Silencing a Gene in the EyeBarbara K. Hecht, Ph.D. and Frederick Hecht, M.D.
Macular degeneration is an eye disease that destroys the central vision. The disease occurs most commonly in people over 60 and is called age-related macular degeneration (AMD). AMD can occur in two forms -- dry and wet. Wet AMD is a leading cause of blindness and affects more than a million people in the US.
Wet AMD occurs when new blood vessels behind the retina start to grow toward the macula, the spot where vision is keenest. Because these new blood vessels are very fragile, they often leak blood and fluid under the macula. This damages the macula in such a way that loss of central vision can occur in a short period of time.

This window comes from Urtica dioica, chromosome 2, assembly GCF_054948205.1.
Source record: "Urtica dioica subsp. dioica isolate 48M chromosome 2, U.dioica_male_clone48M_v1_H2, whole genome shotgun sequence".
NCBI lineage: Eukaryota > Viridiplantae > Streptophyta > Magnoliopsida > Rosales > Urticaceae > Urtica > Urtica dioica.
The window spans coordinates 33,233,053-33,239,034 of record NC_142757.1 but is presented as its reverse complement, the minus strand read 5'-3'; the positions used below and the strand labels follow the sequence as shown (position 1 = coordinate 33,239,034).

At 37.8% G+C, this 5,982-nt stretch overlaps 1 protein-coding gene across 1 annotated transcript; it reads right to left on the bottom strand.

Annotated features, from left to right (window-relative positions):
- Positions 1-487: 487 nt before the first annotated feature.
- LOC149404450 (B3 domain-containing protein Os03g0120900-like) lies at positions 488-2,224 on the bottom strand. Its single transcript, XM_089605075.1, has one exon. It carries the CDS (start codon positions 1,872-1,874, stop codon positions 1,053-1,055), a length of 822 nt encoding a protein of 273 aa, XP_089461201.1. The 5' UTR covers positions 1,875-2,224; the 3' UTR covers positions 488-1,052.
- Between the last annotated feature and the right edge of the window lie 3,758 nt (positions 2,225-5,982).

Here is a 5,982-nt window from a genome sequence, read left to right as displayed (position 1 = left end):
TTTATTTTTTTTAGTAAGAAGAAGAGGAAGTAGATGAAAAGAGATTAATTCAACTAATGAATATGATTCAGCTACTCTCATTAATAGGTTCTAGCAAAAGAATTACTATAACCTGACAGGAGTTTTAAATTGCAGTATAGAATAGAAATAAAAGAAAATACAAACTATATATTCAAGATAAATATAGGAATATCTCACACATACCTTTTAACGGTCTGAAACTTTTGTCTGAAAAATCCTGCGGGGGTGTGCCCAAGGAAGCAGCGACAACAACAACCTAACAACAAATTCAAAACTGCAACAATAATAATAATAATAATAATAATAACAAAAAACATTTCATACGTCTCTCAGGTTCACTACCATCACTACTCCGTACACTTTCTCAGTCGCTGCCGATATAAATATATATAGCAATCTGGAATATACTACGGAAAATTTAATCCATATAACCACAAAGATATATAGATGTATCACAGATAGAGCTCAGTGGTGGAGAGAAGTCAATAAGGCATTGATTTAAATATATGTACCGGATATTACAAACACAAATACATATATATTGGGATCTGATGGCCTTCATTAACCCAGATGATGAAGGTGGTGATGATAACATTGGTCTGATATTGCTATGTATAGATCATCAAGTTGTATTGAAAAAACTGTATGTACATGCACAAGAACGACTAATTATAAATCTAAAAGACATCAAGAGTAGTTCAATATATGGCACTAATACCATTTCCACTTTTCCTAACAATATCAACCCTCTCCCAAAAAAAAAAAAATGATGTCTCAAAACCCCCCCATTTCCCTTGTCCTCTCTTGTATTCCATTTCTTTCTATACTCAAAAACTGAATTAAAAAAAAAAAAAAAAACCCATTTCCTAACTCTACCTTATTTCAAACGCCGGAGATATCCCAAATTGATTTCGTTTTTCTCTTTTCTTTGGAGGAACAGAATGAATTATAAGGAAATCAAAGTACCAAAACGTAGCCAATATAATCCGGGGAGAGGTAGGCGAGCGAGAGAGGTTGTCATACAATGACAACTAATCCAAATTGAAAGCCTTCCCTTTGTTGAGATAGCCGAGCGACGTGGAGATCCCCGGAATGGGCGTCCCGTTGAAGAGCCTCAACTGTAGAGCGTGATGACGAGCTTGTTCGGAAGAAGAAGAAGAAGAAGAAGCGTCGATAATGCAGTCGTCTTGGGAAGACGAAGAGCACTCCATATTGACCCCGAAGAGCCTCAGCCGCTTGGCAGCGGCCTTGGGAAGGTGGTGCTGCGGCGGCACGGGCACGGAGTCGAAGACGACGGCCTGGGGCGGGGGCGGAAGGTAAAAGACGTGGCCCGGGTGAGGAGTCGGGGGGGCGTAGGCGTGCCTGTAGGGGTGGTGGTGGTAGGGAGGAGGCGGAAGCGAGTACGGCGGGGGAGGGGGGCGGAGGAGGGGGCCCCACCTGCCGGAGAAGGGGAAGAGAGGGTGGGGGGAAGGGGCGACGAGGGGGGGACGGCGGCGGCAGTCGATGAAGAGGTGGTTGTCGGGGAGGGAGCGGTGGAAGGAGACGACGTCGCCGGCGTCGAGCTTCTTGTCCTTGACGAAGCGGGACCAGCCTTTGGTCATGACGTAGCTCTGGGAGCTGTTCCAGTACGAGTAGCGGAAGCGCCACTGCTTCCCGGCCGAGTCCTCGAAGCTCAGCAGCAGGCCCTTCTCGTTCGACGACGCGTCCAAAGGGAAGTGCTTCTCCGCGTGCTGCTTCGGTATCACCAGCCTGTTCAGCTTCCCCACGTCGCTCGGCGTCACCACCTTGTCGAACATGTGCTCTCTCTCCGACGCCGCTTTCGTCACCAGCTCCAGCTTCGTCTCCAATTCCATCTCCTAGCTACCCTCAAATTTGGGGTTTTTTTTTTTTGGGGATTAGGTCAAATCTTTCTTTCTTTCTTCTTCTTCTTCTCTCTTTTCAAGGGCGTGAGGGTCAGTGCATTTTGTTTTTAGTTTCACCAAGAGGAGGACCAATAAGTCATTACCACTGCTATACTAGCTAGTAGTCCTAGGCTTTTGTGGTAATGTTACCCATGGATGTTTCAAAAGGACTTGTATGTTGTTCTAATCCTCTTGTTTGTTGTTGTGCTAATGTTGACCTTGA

There have been reports that taking supplements of zinc and antioxidants vitamin C, vitamin E and beta-carotene may slow the progression of wet AMD. In some cases, wet AMD can be treated with laser surgery. The treatment involves aiming a high energy beam of light directly onto the leaking blood vessels to seal them.
A New treatment